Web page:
My hat is tipped to those who are disciplined enough to stick to their routine no matter what. You know those people? They’re the ones that head out for a late night session at the pub and then get up at 5am the next morning fresh and rearing to go. They’re the ones who have such a life that they’re into bed at 8:30pm and will accomplish their days goals by the time your alarm goes off.

If I ponder these things for too long it can get depressing. I want to be able to get up early and achieve those things too. Some days I do, but that’s probably when I’m in the office at 7:30am. Other days I just want to enjoy life a little more and sleep-in.

I realise there is much that can be done before breakfast, I wonder whether I’m simple being sucked into a culture that pushes us hard to “achieve” and be “successful”. Some days I probably should achieve more, but other days there needs to be room to gain perspective and spend time with family, do chores, and sit and read a book.

Minimal Writing

To sit down at the computer and write sentence after sentence is a challenge in and of itself. To add further complications to this though is to then attempt to write clearly, using the least amount of words possible.

In this age of Tweets, Posts, and Pins the challenge to write clearly and well in small doses takes time and effort.

Recently, I’ve begun to set myself the assignment of writing a story in 500 words. Sometimes I go over, sometimes I don’t. But the purpose of this project is to help refine my writing so I don’t go on and on.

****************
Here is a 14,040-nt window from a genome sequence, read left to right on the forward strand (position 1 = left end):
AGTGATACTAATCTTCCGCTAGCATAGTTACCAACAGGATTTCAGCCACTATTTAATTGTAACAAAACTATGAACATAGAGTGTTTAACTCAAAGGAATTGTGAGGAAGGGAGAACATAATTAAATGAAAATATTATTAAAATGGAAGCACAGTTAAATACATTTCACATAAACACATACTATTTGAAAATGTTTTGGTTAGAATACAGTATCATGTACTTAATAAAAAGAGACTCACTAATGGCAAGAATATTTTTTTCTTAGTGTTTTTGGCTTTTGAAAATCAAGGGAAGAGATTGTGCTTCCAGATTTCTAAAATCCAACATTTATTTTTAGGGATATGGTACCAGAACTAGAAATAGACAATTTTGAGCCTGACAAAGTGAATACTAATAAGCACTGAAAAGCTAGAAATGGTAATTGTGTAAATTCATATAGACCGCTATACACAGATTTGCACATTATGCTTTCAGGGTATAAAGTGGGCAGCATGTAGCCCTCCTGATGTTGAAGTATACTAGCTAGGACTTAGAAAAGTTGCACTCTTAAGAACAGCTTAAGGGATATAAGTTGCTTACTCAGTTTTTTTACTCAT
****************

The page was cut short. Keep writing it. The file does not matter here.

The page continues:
Part of me was inspired by the six word story attributed to Ernest Hemingway:

For Sale: Baby Shoes. Never Worn.

What an amazing short piece of fiction. At first I was thinking what on earth is this, but then on further reflection you as the reader begin to understand. I understood and then thought this piece was increadible.

I look back on articles and posts unpublished and wonder what I was thinking. The writing is terrible, waffle is everywhere, and if anyone actually read a word they’d wonder whether I passed grade 3 comprehension lessons. It’s discouraging on one hand but then a challenge on the other.

What do you do to keep your writing clear, concise and crapless?

7 Opportunities In Moving House

I’ve moved house numerous times. We’re probably up to about 8 times in the last 10 years. You’d think we’d be sick of it by now wouldn’t you? Well, in reality we are. Twelve months ago we moved into a modest house that we were fortunate enough to purchase. Hopefully this will be the last move for a while.

two 3d humans carry a home in their hands